Music

Top image: photography by Monique Humphrey 

“Typically I’ll come in with a riff or chord progression and then Danny [Melia, drums] and will toss it around until we’ve come up with something that resembles a song,” says Dominic Price lead guitarist of Liverpool band Piss Kitti. “Then Esme [Davine, vocals] will shout whatever fits on top of it.”

It’s an unorthodox method for an unorthodox band. Creating music via a totally DIY approach (from putting together songs in the blink of an eye to creating their own merch), this four-piece have two main aims: to make you dance, and make you think. Harking back to the rich tones and provocative performers of the 70s, they confront audiences with progressive ideas and imagery surrounding sex, queerness and gender. They want a reaction, they want a conversation – and what better place to ignite that dialogue than the dancefloor.

The band – composed of Esme Davine (vocals), Dominic Price (guitar), Quinn Gibson (bass) and Daniel Melia (drums) – recently released DEMO 2018; a collection of six tracks bursting with personality and a fever for change. Recorded in Felix’s brother’s studio, the songs reflect a group finding catharsis for negativity in their music. They tell it like it is and are paving the way for inclusivity on the music scene in their hometown of Liverpool, but they’re not going to stop there.

Clementine Zawadzki: How did you all meet?
Esme Davine: The band was originally all girls. I was on bass, but then I realised I can’t play bass, so we got Dom in the band and the line-up just continued to evolve.

CZ: You have quite the band name, where did it come from?
ED: My wife’s nickname for me is Kitti, which turned into Piss Kitti when she realised I always need a wee and piss in the street all the time.
Danny Melia: We are just vulgar delinquents who like the liquids our body produces.
Dominic Price: To me, it just means something both disgusting and attractive.

CZ: How long have you been making music?
DP: The band has been together for just over a year now. I’ve been playing since I was about thirteen. 

CZ: What’s the scene like in Liverpool at the moment?
DM: In decline until Piss Kitti got on the scene.
ED: Pretty fuckin’ dull! If you don’t like cock rock or lad psych there’s no place for you. Hopefully we will change that soon.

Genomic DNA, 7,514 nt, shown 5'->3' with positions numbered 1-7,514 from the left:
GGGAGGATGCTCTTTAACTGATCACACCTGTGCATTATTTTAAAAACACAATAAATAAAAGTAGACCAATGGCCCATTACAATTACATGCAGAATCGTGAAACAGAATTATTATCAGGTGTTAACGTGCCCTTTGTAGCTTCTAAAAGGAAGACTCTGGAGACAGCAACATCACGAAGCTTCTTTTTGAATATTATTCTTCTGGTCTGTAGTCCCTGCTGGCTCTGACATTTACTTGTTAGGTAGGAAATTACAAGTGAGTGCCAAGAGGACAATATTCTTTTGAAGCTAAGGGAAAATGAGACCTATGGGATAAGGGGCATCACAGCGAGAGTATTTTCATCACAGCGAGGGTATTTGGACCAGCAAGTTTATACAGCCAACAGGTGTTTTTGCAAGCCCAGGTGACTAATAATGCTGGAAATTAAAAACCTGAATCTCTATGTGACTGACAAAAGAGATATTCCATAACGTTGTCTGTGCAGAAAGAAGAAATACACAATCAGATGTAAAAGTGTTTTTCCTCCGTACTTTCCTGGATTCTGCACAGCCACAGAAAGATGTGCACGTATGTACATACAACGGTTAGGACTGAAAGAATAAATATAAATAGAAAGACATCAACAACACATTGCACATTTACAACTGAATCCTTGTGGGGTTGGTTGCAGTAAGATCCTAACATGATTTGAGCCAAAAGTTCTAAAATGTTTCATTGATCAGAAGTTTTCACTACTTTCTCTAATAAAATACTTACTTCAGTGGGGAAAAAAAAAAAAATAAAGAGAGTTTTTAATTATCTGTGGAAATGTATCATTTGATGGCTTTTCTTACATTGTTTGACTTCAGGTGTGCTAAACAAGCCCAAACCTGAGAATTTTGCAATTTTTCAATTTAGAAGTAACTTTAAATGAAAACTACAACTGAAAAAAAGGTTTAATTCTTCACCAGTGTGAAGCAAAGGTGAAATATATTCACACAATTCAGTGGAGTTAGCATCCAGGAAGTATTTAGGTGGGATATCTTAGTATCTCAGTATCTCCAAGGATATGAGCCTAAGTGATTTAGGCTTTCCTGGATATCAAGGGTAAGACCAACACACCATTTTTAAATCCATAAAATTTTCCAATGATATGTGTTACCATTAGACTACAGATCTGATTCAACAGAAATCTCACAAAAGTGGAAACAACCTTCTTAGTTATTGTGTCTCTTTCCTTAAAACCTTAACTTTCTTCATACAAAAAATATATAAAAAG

CZ: So what music inspires you?
Dom:  Early rock and roll, the classic punk bands of the 70s, and power pop bands like Big Star etc.
Danny: My father always said I like the shit Beatles songs and his reason would be because I’d be listening to the ones with a weird time signature.
ED: Lyrically, I’m very inspired by Daniel Johnston and Syd Barrett, they’re both so childlike but with genius minds.


CZ: What’s your favourite album?
Dom: Let It Be by The Replacements
ED: I could never get bored of Peel Slowly and See by The Velvet Underground, but Patti Smith’s Horses is also a big one.
Danny: The White Album by The Beatles. The tunes are still so relevant.

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Pissin Kitten

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“We talk pretty openly about sex and queerness in some songs; I think some bands that we exist alongside hesitate to get involved with us because of that. “

https://www.instagram.com/p/Bpu-2ZeFLZG/

CZ: You have a really distinct style. Is this something that drew you together or is in keeping with the project?
ED: It was never really planned or talked about, we used to just jam in our flat and then realised we have something good going, so decided to start taking it all a little more seriously. So our style has developed really naturally.

CZ: And you make your own merch?
ED: Yeah I prefer to just get people to order what size and colour they want, and then I’ll paint a unique Piss Kitti logo and/or picture on both of them. Sometimes I like to stitch words into them too. The last t-shirt I sent off had “NO ONE CARES ABOUT US” stitched on the back. You can order them through the merch tab on Bandcamp.

CZ: What’s your writing process like?
DP: Typically I’ll come in with a riff or chord progression and then Danny and will toss it around until we’ve come up with something that resembles a song. Then Esme will shout whatever fits on top of it.

CZ: Do you have a favourite track off your release DEMO?
ED: Lady of Filth is gnarly, but we are in the process of writing and recording a new song which is definitely a favourite. I just love doing the really fast angry songs and acting like a brat.
DP: Watch Ur Mouth is probably my favourite because of Esme’s laugh after I say, “sugar.” That was her genuine reaction that got picked up on the mic and it fit perfectly so we left it in.

Photography by @dontpickroses

CZ: What is the ultimate aim of Piss Kitti?
ED: We are all in the band because we have fun together, I think/hope that translates to people.
DM: For me, the ultimate aim is to speak more pronounced because every time I tell someone the name of the band they think I’m saying “biscuity”.
DP: To make people dance. I guess we’re also confronting people with ideas and images that aren’t necessarily typical and accepted, and making them take notice of those things.

CZ: Why do you think it’s important to challenge audiences?
ED: I think it’s really important to just exist as a band with various genders and sexualities, and be loud about that. 

CZ: What do you think people find confronting about Piss Kitti?
ED: We talk pretty openly about sex and queerness in some songs; I think some bands that we exist alongside hesitate to get involved with us because of that.

CZ: Lastly, just how many photos have you received of cats doing their business?
DM: 666.
ED: More times than our tracks have been listened to on Bandcamp.

Follow Piss Kitti on Bandcamp and Instagram.